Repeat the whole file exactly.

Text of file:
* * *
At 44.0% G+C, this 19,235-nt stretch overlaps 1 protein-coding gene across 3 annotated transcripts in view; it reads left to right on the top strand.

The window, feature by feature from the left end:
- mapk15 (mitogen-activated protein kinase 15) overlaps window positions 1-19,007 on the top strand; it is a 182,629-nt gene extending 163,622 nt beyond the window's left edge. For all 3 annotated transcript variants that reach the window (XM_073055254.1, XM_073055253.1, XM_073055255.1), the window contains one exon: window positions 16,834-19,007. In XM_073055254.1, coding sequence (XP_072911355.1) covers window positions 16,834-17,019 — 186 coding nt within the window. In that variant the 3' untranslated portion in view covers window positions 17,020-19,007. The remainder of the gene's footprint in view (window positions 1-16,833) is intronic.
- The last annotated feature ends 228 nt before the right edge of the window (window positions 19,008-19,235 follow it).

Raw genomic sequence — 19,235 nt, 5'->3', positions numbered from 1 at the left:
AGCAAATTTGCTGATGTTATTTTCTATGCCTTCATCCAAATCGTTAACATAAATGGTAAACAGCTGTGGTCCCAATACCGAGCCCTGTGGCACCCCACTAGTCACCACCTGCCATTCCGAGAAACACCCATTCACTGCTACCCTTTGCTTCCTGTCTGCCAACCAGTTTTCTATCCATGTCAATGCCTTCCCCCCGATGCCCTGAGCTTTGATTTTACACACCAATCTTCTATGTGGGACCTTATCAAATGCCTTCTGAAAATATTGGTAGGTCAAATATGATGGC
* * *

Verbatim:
At 44.0% G+C, this 19,235-nt stretch overlaps 1 protein-coding gene across 3 annotated transcripts in view; it reads left to right on the top strand.

The window, feature by feature from the left end:
- mapk15 (mitogen-activated protein kinase 15) overlaps window positions 1-19,007 on the top strand; it is a 182,629-nt gene extending 163,622 nt beyond the window's left edge. For all 3 annotated transcript variants that reach the window (XM_073055254.1, XM_073055253.1, XM_073055255.1), the window contains one exon: window positions 16,834-19,007. In XM_073055254.1, coding sequence (XP_072911355.1) covers window positions 16,834-17,019 — 186 coding nt within the window. In that variant the 3' untranslated portion in view covers window positions 17,020-19,007. The remainder of the gene's footprint in view (window positions 1-16,833) is intronic.
- The last annotated feature ends 228 nt before the right edge of the window (window positions 19,008-19,235 follow it).

Raw genomic sequence — 19,235 nt, 5'->3', positions numbered from 1 at the left:
AGCAAATTTGCTGATGTTATTTTCTATGCCTTCATCCAAATCGTTAACATAAATGGTAAACAGCTGTGGTCCCAATACCGAGCCCTGTGGCACCCCACTAGTCACCACCTGCCATTCCGAGAAACACCCATTCACTGCTACCCTTTGCTTCCTGTCTGCCAACCAGTTTTCTATCCATGTCAATGCCTTCCCCCCGATGCCCTGAGCTTTGATTTTACACACCAATCTTCTATGTGGGACCTTATCAAATGCCTTCTGAAAATATTGGTAGGTCAAATATGATGGC